Talent   //   October 13, 2022

Why working in a second language is now the default in today’s global remote work landscape

Native French speaker Morad Salehi recalls a moment at work when his feedback on some new ideas caused his colleagues to be concerned for his health and well-being. Bewildered at first, he eventually realized what had happened — instead of saying “pass on,” he said he would “pass out.”

A proficient English speaker who also speaks Spanish and Arabic, Salehi has worked fully in his second language for the past two years, after joining fully-remote PR agency Tyto as an associate director from his Paris base during the height of the pandemic.

He’s embraced his new way of working and the different perspectives his 50 colleagues bring from countries like the U.K., Germany, Spain, Italy and the Netherlands, but admitted the experience has required some extra effort on his part. For example, when he first joined, he would write notes before a meeting and double check them via Google Translate to ensure he could share his input clearly.

“At the beginning, it is challenging in terms of trusting ourselves to transmit the right ideas and make sure we’re really saying what we mean,” said Salehi.

Navigating colloquialisms, as well as different accents and tones is now all in a day’s work for the numerous people like Salehi who are working in English for the first time because of remote work. 

Online language learning platform Preply’s 2021 end of year report highlighted that 49% of its users are learning English for career reasons, followed by French (25.5%) and Spanish (20.8%). Further Preply data showed over 26% of those learning a new language online are doing so due to relocating to a new area. In fact, 10% of those learning French, 7.8% of those learning Spanish and 5.5% of students learning English with Preply are motivated by relocation. Preply surveyed its hundreds of thousands of learners in 180 countries.

Meanwhile, fellow language platform Babbel claimed its business platform has been used by over 1,000 companies in Europe since it launched in 2017. Its top three use cases reported by customers are internal communication gaps amongst teams, working with new international clients and suppliers, as well as language learning as an employee benefit.

“Speaking up in meetings or challenging someone more senior than you is hard for everyone. In your second language it’s even harder and part of our communications training was based on building confidence and framing what you want to say in English.”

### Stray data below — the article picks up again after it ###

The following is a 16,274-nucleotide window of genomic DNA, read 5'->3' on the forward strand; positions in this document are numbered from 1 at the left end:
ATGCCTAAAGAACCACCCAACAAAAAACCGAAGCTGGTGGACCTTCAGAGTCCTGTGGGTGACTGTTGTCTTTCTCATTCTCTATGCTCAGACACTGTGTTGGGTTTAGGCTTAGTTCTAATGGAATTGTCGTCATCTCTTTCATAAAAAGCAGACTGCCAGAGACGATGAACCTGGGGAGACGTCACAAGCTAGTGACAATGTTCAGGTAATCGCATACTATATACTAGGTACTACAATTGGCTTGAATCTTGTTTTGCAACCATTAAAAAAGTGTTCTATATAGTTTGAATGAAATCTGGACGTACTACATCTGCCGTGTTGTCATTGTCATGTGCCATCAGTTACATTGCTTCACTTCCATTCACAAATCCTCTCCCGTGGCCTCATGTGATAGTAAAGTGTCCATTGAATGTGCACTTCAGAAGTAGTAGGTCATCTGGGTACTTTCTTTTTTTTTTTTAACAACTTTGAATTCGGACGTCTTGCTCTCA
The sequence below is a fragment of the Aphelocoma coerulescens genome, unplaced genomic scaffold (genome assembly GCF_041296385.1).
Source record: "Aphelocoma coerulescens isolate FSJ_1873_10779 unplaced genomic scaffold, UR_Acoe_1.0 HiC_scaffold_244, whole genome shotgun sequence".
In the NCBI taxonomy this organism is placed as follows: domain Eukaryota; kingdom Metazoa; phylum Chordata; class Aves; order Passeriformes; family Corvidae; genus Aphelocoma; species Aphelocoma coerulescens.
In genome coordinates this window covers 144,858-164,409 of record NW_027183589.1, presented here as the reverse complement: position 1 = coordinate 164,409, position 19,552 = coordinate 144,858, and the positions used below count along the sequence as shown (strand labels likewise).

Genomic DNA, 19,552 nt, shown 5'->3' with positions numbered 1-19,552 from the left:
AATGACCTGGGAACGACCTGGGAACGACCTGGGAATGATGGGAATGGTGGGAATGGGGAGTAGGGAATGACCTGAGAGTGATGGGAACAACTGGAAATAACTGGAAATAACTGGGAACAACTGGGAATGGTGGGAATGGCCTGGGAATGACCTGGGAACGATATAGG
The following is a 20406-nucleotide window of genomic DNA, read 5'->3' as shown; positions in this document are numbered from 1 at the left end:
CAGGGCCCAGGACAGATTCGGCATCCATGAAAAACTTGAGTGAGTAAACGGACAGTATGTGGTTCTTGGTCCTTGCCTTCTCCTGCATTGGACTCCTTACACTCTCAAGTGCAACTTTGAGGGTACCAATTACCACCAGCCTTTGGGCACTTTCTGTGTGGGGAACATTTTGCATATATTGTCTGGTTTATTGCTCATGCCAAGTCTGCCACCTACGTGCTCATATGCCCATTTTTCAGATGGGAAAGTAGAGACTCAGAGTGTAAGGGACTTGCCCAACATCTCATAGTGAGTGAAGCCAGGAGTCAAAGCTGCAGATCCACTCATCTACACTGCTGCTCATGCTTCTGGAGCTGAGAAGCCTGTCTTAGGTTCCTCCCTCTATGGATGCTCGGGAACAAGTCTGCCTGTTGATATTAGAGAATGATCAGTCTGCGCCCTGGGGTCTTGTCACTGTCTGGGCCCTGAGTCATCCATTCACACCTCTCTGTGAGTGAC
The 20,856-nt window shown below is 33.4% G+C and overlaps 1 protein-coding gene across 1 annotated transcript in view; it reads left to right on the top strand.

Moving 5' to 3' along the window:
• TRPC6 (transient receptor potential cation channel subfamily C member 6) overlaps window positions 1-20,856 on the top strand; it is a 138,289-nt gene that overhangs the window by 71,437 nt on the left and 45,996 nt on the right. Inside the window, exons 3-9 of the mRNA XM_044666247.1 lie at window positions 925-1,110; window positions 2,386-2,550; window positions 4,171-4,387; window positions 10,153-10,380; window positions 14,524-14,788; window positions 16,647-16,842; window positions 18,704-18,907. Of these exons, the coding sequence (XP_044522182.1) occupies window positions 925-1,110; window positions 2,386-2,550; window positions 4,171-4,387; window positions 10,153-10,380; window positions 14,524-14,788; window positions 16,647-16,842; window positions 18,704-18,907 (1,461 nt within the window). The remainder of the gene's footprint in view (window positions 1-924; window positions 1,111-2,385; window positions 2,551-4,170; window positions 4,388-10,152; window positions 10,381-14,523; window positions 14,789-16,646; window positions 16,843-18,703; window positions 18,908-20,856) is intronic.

Gabriella Parker, head of people and culture at Leaf.

Bridging communication gaps is front of mind for Gabriella Parker, head of people and culture at Leaf, an e-commerce performance marketing company. While Leaf is headquartered in Newcastle, in the north of England, the company is fully remote, and 74% of its 57 staff are working in English as a second language. There are nine different native languages across the team: English, Spanish, Arabic, Punjabi, Greek, Indonesian, Hindi, Serbian and Portuguese. 

Given Leaf’s founders are Costa Rican, perhaps the company was destined to have a multilingual environment, but Parker doesn’t leave this to chance, running communications training on both sides. For example, helping non-native English speakers understand different accents, and working with English speakers to be more precise in how they use English.

“Speaking up in meetings or challenging someone more senior than you is hard for everyone. In your second language it’s even harder and part of our communications training was based on building confidence and framing what you want to say in English,” said Parker.

The company also encourages team members to pause a meeting to check something on Google Translate if somebody isn’t sure of a particular word or phrase. Wherever possible, they prioritize written and asynchronous communications, and opt for silent meetings, where the first 10 minutes is spent digesting the material to be discussed.

Those practices reflect Salehi’s experience at Tyto, which also runs a Slack channel where non-native English speakers can ask their colleagues quick translation questions. Team members are also encouraged to host sessions showcasing their home language and culture, and explain this in the context of the media landscape they’re operating in.

Online marketing platform Semrush offers language learning as an employee benefit to support its 1,000+ employees spread across the U.S., the Netherlands, Spain, Serbia, Germany, Cyprus, the Czech Republic, Poland and Armenia. They’re a blend of in-office, hybrid and remote, with many working fully remotely even before the pandemic. 

Semrush has leveraged remote working to hire and retain the best talent, like Chiara Clemente. She’s a native Italian who has begun a new role as marketing lead for Italy, but is based in Barcelona, Spain, where she relocated five months ago to be close to the company’s newest office. 

Clemente works predominantly in English and Italian, but twice a week when she visits the office to interact with her 70 colleagues on the ground she speaks Spanish, so having the company pay for language lessons is highly beneficial. Once she’s more competent in Spanish, Clemente plans to learn Catalan, the official language of Catalonia, the region which Barcelona is capital of.

Frequently shifting between multiple languages is tiring, but Clemente feels she’ll have an advantage over candidates who speak just one language, as more companies take advantage of remote work to hire more international talent.

“Knowing more languages always opens up more opportunities. And in terms of your worth, I think that’s always a plus. I’m learning Spanish, which is one of the most spoken languages in the world. I also speak Russian, which is very hard to learn. So I think that’s a pretty good language portfolio,” said Clemente.